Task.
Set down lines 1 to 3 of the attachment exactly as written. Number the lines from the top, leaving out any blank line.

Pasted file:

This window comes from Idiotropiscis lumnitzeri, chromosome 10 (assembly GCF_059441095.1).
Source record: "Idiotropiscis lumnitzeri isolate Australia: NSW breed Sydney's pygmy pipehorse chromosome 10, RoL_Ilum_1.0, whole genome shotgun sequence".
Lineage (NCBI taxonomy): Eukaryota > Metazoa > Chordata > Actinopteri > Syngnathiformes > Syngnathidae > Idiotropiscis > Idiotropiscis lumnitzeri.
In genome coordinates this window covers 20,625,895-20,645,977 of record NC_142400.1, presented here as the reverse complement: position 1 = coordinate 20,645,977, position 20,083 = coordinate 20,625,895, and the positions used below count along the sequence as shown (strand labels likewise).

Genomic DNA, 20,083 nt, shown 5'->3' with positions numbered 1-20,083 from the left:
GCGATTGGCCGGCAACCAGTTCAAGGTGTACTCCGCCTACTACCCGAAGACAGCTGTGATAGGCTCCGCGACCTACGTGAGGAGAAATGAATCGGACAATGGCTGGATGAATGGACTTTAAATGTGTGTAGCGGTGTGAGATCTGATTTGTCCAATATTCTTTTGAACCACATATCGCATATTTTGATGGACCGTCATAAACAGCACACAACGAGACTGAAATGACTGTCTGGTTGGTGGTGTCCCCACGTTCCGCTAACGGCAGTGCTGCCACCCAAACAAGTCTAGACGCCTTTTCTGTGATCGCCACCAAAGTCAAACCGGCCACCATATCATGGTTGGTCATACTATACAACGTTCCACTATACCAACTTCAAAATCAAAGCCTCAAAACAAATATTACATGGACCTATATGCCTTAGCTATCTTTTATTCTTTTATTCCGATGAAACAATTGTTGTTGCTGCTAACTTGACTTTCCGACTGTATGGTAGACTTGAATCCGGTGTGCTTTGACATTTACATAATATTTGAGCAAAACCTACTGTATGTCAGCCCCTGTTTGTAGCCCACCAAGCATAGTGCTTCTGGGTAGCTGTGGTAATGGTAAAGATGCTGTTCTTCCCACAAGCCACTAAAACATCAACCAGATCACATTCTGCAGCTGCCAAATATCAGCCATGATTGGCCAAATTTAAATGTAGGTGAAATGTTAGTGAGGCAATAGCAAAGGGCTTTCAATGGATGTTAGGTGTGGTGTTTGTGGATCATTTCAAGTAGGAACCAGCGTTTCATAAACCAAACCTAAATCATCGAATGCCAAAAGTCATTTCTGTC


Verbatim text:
This window comes from Idiotropiscis lumnitzeri, chromosome 10 (assembly GCF_059441095.1).
Source record: "Idiotropiscis lumnitzeri isolate Australia: NSW breed Sydney's pygmy pipehorse chromosome 10, RoL_Ilum_1.0, whole genome shotgun sequence".
Lineage (NCBI taxonomy): Eukaryota > Metazoa > Chordata > Actinopteri > Syngnathiformes > Syngnathidae > Idiotropiscis > Idiotropiscis lumnitzeri.